Humans' love / hate relationship with environment began long before the Industrial Revolution
by Darlene Lizarraga
Dr. Jim Watson giving a tour at La Playa
Human/environment interactions have a history as long as the existence of our species on the planet. Our hominid ancestors began polluting their environment nearly 700,000 years ago with the control of fire. Humans have never looked back.
The modern phenomenon of global warming is very likely the direct result of human pollution and destruction of the environment. Most scientists recognize the steep increase in toxic gases, such as methane, that have been released into the atmosphere in large quantities starting at the beginning of the Industrial Revolution. By all appearances, the interaction between humans and the environment is mainly unidirectional—in which the environment continues to deteriorate as global human populations swell.
But Mother Nature does have her say. Major natural disasters within the past decade have resulted in major losses of human life and property and have directly affected how humans adapt and continue to live in these areas.
Dr. James Watson, assistant curator of bioarchaeology at Arizona State Museum, has been working to better understand how humans and the environment in the Sonoran Desert interacted in the past. His work particularly focuses on how humans use the landscape to their advantage…or how the landscape determines how humans can use it based on the level of technological complexity available to them at the time. His recent research describes how the earliest village settlements in the Sonoran Desert utilized the geomorphological characteristics of local landscapes to facilitate a sophisticated form of irrigation agriculture. These indigenous technological advances date to nearly 3,000 years ago and represent some of the earliest canal irrigation in North America.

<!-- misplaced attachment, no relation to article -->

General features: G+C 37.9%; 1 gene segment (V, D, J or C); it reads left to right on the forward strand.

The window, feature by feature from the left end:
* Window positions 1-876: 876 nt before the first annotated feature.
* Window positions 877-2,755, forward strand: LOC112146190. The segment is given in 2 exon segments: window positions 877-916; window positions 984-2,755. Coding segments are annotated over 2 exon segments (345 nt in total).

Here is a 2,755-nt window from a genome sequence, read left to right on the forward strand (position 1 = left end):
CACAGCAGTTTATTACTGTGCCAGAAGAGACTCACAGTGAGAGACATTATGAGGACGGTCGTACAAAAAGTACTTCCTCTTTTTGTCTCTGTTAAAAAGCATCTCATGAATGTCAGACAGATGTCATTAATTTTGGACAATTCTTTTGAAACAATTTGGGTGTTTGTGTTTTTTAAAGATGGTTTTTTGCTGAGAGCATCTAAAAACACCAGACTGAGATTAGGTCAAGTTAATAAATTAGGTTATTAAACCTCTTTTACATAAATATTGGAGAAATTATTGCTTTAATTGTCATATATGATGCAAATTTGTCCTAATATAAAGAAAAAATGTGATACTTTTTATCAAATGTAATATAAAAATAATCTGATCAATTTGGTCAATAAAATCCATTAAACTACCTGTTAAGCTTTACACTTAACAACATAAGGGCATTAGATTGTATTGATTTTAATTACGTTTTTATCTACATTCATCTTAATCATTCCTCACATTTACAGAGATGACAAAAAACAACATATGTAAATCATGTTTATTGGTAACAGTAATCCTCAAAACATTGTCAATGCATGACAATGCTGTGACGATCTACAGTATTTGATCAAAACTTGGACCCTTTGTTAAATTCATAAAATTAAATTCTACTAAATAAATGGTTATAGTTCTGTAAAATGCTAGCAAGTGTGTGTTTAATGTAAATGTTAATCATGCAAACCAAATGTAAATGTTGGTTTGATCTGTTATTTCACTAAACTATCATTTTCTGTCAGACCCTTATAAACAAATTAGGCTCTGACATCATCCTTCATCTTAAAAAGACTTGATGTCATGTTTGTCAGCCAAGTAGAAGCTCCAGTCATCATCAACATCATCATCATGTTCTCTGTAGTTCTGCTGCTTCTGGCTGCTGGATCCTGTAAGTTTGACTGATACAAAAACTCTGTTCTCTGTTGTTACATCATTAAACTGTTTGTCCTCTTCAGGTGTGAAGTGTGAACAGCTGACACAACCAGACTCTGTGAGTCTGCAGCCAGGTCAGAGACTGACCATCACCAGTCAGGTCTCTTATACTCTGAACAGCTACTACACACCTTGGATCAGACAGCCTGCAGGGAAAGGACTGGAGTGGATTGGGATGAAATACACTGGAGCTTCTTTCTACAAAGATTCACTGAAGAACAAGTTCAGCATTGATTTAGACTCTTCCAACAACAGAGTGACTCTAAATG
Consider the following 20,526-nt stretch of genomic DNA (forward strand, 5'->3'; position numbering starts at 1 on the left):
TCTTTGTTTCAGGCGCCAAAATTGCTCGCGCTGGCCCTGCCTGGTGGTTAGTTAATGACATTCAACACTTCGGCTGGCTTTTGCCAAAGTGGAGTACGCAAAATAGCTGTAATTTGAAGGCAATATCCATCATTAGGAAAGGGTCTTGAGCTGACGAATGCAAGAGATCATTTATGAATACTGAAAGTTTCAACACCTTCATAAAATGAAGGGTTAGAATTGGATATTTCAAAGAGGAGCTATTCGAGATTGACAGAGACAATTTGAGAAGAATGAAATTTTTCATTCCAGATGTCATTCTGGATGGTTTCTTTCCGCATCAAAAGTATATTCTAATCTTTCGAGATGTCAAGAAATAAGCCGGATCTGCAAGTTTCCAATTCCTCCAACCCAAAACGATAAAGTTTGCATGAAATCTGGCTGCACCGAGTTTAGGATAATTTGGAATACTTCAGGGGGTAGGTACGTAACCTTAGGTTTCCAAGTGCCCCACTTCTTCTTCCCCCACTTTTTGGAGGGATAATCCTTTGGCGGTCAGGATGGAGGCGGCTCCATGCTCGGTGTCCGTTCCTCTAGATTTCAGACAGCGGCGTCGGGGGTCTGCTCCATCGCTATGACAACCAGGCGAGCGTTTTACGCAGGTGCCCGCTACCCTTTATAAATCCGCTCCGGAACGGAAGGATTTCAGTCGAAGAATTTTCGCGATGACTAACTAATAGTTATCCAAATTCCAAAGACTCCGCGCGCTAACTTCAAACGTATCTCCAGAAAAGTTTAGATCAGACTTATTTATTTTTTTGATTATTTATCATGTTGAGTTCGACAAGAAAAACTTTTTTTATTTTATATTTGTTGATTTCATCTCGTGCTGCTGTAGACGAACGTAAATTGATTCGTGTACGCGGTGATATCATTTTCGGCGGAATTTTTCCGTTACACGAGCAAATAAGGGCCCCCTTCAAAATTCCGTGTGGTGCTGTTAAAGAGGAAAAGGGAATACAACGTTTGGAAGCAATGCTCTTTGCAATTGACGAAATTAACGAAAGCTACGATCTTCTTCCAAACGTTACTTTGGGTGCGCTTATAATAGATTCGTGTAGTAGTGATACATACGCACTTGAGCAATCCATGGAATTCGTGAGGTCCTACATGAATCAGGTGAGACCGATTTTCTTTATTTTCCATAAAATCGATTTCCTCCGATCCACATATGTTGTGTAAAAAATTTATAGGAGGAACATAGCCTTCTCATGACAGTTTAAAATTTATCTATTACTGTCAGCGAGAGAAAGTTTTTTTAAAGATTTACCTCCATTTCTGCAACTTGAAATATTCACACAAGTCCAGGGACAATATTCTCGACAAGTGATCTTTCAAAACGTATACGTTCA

Watson’s research highlights the importance of understanding the role of humans in constructing environments in the past and how environmental change—both long term and small scale—causes human populations to react and alter their adaptive strategies.
The two chapters co-authored by Watson, published in a volume dedicated to “Reconstructing Human-Landscape Interactions” from SpringerBriefs in Earth Systems Sciences, describe how long-term environmental trends encourage stable adaptations within local environments, but when climate changes, it can be quick and human groups must adapt equally as quickly, resulting in confusing signatures in the archaeological record.The results of these studies identify that early farmers in the Sonoran Desert successfully adapted to both large and small environmental changes by employing different technological strategies.
A water channel at La Playa
Examples from the articles describe how the early farmers used the steep slope of the La Playa site (located in northern Sonora, Mexico) to create constant water flow through the site, which contributed too much of the soil deposition at the site from 4,500 years ago to about 2,000 years ago. After that time, a major drying trend and possibly drought conditions contributed to major erosion events and caused the reconfiguration of settlements throughout the region. This is identified at La Playa as a concentrated layer of artifacts in the site’s stratigraphy, just below the modern ground surface, where the objects had eroded out of their original contexts and been spread around the site by natural processes (erosion and water).
Access the two chapters in SpringerBriefs. (Subscription or fee required.)
Photos by ASM staff.
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